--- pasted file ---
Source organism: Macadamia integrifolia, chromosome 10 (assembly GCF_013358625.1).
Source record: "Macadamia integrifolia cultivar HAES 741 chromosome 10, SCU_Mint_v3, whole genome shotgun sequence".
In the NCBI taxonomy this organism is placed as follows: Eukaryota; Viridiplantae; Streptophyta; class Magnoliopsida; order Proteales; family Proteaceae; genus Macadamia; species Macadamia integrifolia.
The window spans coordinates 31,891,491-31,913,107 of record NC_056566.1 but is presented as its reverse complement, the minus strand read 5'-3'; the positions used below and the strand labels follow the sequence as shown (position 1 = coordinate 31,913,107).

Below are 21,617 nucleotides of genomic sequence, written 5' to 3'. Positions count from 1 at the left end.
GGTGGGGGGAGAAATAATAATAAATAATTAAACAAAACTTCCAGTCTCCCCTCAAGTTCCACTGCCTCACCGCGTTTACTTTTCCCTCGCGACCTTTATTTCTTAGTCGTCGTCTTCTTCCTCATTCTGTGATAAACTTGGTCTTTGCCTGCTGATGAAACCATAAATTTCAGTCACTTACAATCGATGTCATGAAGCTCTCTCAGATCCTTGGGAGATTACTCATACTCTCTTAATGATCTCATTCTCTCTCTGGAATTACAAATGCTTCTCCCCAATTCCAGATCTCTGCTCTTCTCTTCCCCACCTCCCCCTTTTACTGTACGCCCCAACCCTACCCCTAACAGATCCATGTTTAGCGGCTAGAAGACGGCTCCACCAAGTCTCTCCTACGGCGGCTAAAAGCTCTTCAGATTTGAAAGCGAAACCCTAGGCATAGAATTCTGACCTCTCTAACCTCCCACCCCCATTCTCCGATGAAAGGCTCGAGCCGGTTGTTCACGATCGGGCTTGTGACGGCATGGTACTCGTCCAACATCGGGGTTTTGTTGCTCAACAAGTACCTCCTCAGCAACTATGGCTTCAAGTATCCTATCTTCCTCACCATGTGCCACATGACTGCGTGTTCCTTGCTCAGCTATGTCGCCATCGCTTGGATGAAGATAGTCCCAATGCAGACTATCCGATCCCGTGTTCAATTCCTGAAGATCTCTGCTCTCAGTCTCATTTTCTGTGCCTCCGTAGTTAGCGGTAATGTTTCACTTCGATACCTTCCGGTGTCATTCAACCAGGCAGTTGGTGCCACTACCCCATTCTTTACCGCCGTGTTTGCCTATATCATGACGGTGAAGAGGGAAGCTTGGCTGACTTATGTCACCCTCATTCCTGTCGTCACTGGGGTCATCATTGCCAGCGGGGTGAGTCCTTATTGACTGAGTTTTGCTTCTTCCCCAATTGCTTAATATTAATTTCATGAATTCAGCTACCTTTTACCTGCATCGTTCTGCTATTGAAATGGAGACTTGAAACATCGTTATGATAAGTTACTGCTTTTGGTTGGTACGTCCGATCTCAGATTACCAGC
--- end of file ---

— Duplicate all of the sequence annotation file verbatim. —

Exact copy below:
Source organism: Macadamia integrifolia, chromosome 10 (assembly GCF_013358625.1).
Source record: "Macadamia integrifolia cultivar HAES 741 chromosome 10, SCU_Mint_v3, whole genome shotgun sequence".
In the NCBI taxonomy this organism is placed as follows: Eukaryota; Viridiplantae; Streptophyta; class Magnoliopsida; order Proteales; family Proteaceae; genus Macadamia; species Macadamia integrifolia.
The window spans coordinates 31,891,491-31,913,107 of record NC_056566.1 but is presented as its reverse complement, the minus strand read 5'-3'; the positions used below and the strand labels follow the sequence as shown (position 1 = coordinate 31,913,107).

Below are 21,617 nucleotides of genomic sequence, written 5' to 3'. Positions count from 1 at the left end.
GGTGGGGGGAGAAATAATAATAAATAATTAAACAAAACTTCCAGTCTCCCCTCAAGTTCCACTGCCTCACCGCGTTTACTTTTCCCTCGCGACCTTTATTTCTTAGTCGTCGTCTTCTTCCTCATTCTGTGATAAACTTGGTCTTTGCCTGCTGATGAAACCATAAATTTCAGTCACTTACAATCGATGTCATGAAGCTCTCTCAGATCCTTGGGAGATTACTCATACTCTCTTAATGATCTCATTCTCTCTCTGGAATTACAAATGCTTCTCCCCAATTCCAGATCTCTGCTCTTCTCTTCCCCACCTCCCCCTTTTACTGTACGCCCCAACCCTACCCCTAACAGATCCATGTTTAGCGGCTAGAAGACGGCTCCACCAAGTCTCTCCTACGGCGGCTAAAAGCTCTTCAGATTTGAAAGCGAAACCCTAGGCATAGAATTCTGACCTCTCTAACCTCCCACCCCCATTCTCCGATGAAAGGCTCGAGCCGGTTGTTCACGATCGGGCTTGTGACGGCATGGTACTCGTCCAACATCGGGGTTTTGTTGCTCAACAAGTACCTCCTCAGCAACTATGGCTTCAAGTATCCTATCTTCCTCACCATGTGCCACATGACTGCGTGTTCCTTGCTCAGCTATGTCGCCATCGCTTGGATGAAGATAGTCCCAATGCAGACTATCCGATCCCGTGTTCAATTCCTGAAGATCTCTGCTCTCAGTCTCATTTTCTGTGCCTCCGTAGTTAGCGGTAATGTTTCACTTCGATACCTTCCGGTGTCATTCAACCAGGCAGTTGGTGCCACTACCCCATTCTTTACCGCCGTGTTTGCCTATATCATGACGGTGAAGAGGGAAGCTTGGCTGACTTATGTCACCCTCATTCCTGTCGTCACTGGGGTCATCATTGCCAGCGGGGTGAGTCCTTATTGACTGAGTTTTGCTTCTTCCCCAATTGCTTAATATTAATTTCATGAATTCAGCTACCTTTTACCTGCATCGTTCTGCTATTGAAATGGAGACTTGAAACATCGTTATGATAAGTTACTGCTTTTGGTTGGTACGTCCGATCTCAGATTACCAGC